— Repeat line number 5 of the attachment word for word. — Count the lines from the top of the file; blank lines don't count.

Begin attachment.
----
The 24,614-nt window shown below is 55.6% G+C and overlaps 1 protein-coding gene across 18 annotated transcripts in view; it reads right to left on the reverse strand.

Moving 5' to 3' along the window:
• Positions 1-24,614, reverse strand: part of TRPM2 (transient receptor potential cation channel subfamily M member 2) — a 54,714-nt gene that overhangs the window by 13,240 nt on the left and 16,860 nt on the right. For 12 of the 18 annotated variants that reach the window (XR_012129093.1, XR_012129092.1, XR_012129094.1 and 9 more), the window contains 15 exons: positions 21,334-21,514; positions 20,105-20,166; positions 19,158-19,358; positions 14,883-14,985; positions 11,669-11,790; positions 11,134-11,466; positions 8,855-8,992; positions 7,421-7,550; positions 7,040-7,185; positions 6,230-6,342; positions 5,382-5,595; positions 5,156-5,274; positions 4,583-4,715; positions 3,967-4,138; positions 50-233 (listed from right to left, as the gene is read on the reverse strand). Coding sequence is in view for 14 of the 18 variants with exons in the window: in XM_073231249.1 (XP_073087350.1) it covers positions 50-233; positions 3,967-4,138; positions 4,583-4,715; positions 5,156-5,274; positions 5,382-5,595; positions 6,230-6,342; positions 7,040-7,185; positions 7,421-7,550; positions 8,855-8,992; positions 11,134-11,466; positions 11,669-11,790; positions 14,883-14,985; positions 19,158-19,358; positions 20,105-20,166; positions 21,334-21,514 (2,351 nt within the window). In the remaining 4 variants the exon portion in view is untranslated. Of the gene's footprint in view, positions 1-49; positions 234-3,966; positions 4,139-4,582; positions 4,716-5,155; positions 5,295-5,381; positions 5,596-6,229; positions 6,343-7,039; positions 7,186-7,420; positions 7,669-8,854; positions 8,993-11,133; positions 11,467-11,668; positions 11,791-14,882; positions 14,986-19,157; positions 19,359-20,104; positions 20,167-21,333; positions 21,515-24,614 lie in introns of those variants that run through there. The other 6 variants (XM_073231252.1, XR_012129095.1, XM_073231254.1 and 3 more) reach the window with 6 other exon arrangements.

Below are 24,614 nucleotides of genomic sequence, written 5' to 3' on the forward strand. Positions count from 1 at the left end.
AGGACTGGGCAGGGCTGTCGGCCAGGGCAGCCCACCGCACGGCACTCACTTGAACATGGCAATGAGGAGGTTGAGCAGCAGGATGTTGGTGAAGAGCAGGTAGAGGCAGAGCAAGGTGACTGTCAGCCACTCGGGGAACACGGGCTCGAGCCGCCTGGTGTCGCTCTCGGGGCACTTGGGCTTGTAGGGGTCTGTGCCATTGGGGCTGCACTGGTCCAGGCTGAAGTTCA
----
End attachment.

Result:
AGGACTGGGCAGGGCTGTCGGCCAGGGCAGCCCACCGCACGGCACTCACTTGAACATGGCAATGAGGAGGTTGAGCAGCAGGATGTTGGTGAAGAGCAGGTAGAGGCAGAGCAAGGTGACTGTCAGCCACTCGGGGAACACGGGCTCGAGCCGCCTGGTGTCGCTCTCGGGGCACTTGGGCTTGTAGGGGTCTGTGCCATTGGGGCTGCACTGGTCCAGGCTGAAGTTCA